https://www.accessnow.org:443/uk-home-office-introduces-fast-tracked-deeply-flawed-investigatory-powers-bill-2/

UK Home Office introduces fast-tracked, deeply flawed Investigatory Powers Bill

The Joint Committee statement from two weeks ago pegged the bill as weak

London, UK — Today the UK’s Home Office introduced a new version of its Investigatory Powers Bill (IP Bill) for consideration by the UK Parliament. This latest version of the bill, which  represents the UK’s attempt to consolidate and expand its surveillance laws, demonstrably fails to respond to criticism of previous iterations by  civil society groups, companies, and security experts.

“The UK’s new draft of the IP Bill brings surface-level improvements but remains flawed in its essence,” said Estelle Massé, Access Now Policy Analyst. “The Home Office needs to go back to the drawing board to develop a draft that will protect citizens and their human rights.”

Access Now is among the UK and international organizations that previously provided comments on the IP Bill to the parliament’s Joint Committee on the Draft Investigatory Powers Bill. We explained that it grants the UK government broad authority that would undermine privacy, digital security, the protection of personal data, and freedom of expression, and fails to provide adequate transparency or independent oversight.

Two weeks ago, the Parliamentary Joint Committee examining the draft IP Bill released a report stating that the draft missed the mark on several points; namely, that it appeared to attack encryption; extended unjustified bulk surveillance powers; provided for disproportionate collection of internet connection records; and lacked provisions for adequate review. In a separate analysis, the parliament’s Intelligence and Security Committee further criticised the IP Bill, and called for it to include universal privacy protections and additional restrictions.

The updated draft of the IP Bill released today includes a new chapter which appears to be aimed at addressing some of the bill’s deficiencies, consolidating privacy protections that were previously scattered throughout the legislation. They also include codes of conduct which exist separate from the bill itself. However, it addresses the rest of the concerns voiced by the joint committee only superficially, and other problems remain unmitigated.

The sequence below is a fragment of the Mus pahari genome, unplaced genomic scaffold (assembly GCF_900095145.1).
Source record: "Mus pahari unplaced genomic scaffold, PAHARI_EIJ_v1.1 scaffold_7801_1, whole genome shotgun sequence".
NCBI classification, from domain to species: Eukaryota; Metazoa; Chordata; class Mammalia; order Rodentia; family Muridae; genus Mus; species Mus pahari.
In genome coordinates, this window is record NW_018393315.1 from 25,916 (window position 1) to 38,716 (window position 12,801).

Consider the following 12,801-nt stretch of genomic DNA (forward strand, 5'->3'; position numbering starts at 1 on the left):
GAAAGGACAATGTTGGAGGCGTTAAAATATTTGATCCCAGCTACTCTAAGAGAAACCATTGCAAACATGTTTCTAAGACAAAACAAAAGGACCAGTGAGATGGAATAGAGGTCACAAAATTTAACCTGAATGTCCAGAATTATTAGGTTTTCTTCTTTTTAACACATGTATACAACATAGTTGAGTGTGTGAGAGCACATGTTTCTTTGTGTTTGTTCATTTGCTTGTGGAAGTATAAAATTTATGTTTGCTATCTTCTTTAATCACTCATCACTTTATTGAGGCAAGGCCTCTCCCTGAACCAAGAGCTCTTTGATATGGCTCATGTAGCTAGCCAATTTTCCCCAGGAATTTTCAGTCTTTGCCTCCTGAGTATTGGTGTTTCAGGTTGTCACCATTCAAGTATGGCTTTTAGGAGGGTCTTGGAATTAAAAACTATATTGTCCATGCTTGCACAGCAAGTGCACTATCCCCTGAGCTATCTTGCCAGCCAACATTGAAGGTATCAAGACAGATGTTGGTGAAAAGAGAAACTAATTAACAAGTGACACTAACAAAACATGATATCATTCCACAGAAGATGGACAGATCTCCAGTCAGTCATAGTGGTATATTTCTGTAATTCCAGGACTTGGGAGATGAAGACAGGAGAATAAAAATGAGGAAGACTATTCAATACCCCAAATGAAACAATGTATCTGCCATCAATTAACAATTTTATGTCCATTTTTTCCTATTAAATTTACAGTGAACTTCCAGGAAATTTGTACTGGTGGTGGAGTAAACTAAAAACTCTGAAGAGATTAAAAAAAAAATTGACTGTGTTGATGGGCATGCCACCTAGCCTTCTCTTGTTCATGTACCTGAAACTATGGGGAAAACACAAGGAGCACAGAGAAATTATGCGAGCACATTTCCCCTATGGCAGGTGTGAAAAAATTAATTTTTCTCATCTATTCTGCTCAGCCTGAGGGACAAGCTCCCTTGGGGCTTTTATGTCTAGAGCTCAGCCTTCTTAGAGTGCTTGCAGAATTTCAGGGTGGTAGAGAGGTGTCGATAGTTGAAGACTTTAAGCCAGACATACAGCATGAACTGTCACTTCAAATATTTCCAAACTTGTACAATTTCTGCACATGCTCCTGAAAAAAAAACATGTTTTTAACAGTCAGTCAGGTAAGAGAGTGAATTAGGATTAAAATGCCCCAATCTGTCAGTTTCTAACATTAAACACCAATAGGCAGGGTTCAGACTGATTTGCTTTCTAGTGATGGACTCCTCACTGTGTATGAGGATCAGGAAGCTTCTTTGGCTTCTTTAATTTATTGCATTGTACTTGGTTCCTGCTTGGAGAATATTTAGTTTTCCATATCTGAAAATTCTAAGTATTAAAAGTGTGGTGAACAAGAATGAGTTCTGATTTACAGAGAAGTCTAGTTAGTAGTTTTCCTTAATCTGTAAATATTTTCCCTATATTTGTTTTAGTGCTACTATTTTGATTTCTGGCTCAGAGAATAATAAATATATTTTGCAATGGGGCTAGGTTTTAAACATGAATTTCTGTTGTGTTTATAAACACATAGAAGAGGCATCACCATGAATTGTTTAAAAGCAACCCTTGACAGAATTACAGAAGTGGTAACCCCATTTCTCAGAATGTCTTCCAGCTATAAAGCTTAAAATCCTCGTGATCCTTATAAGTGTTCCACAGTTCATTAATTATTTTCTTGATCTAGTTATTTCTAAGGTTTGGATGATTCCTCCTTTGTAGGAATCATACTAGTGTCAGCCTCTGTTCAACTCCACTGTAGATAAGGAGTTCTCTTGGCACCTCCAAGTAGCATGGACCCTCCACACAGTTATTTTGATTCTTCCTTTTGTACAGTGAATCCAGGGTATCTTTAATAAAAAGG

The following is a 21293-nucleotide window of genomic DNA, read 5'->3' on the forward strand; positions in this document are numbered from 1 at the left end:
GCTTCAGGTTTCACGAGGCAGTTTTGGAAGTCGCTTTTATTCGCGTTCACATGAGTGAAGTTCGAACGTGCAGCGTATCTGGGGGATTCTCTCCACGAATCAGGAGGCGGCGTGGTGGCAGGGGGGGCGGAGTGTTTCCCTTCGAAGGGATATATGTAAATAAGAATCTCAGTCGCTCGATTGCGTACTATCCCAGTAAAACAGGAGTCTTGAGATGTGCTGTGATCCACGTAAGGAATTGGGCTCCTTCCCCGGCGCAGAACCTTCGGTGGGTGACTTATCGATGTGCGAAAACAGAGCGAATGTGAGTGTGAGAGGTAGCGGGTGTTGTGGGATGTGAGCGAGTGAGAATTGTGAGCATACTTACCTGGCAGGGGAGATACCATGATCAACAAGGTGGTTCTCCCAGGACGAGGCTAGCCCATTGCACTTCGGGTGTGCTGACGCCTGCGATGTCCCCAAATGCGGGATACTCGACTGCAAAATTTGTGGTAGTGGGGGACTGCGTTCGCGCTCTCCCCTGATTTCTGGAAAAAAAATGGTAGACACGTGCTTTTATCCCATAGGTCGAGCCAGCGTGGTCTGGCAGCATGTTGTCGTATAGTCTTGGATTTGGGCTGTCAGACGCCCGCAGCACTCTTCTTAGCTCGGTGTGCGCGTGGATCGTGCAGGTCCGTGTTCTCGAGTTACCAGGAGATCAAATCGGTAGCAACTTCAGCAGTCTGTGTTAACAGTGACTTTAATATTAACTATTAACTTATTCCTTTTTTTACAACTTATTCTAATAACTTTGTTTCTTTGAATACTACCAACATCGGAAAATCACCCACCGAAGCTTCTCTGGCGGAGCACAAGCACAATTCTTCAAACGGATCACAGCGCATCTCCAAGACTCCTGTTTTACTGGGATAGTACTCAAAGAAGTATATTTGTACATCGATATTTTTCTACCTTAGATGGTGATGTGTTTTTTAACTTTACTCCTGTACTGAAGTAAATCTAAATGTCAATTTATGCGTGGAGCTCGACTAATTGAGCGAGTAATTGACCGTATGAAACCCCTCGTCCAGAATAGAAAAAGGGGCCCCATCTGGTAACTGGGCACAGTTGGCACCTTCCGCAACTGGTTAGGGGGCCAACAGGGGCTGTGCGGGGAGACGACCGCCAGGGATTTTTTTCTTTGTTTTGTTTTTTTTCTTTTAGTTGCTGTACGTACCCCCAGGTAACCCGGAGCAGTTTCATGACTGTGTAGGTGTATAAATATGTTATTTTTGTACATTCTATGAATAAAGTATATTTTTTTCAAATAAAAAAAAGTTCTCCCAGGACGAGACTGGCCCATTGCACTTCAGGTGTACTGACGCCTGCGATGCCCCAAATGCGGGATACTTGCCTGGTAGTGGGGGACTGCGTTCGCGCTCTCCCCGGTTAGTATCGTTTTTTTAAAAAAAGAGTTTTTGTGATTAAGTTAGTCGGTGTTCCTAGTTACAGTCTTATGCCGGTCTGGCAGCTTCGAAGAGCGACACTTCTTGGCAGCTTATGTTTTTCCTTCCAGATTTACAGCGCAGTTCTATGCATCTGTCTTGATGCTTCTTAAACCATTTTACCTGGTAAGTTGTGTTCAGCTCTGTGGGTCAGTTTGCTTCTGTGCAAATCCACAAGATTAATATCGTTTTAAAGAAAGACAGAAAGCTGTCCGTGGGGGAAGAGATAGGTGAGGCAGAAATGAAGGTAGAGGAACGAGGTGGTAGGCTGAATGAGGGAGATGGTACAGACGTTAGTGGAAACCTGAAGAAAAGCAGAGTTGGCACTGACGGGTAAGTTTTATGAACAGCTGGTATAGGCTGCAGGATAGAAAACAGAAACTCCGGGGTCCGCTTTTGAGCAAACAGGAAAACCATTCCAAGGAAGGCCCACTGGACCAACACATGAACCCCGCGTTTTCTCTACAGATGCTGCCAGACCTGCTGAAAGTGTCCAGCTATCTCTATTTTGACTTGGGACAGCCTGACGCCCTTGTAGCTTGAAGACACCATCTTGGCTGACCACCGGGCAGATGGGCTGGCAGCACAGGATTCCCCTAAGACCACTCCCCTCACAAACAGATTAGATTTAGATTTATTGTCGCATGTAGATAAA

“Despite calls from civil society and broad support in various parliamentary committees for a provision that would defend development and use of strong encryption, the new draft fails to provide such protection,” said Drew Mitnick, Access Now Policy Counsel. “This is completely unacceptable and would allow the UK to apply its own harmful standards on the rest of the world, undermining digital security globally.”

In addition to the separate comments to the Joint Committee, Access Now emphasised that the “free development, distribution, access, and use of encryption protects confidentiality of communication, increases trust, helps prevent crime, and contributes to a healthy economy.”

“The Home Office is cherry-picking from committee recommendations in order to push forward with undue haste, due to the looming sunset clause in the Data Retention and Investigatory Powers Act (DRIPA) of 2014,” Estelle Massé added. “However, this process cannot be rushed if the real goal of the bill is to serve and protect the people.”

Access Now calls on the Home Office to provide the privacy and transparency assurances that are so desperately needed. Access Now has also joined a coalition of groups calling on the Home Office to give this bill the time it needs. The letter states, “the Government’s intention to pass the Investigatory Powers Bill in such great haste is not in the nation’s interest.”

With an appropriate timeline, and a transparent and inclusive process for discussion, the bill could be improved. The Don’t Spy On Us coalition recently published a comprehensive report on  “ How to make the IP Bill fit-for-purpose.” As it stands, it is up to the two houses of parliament either to address the inadequacies in the draft IP Bill or reject it altogether.

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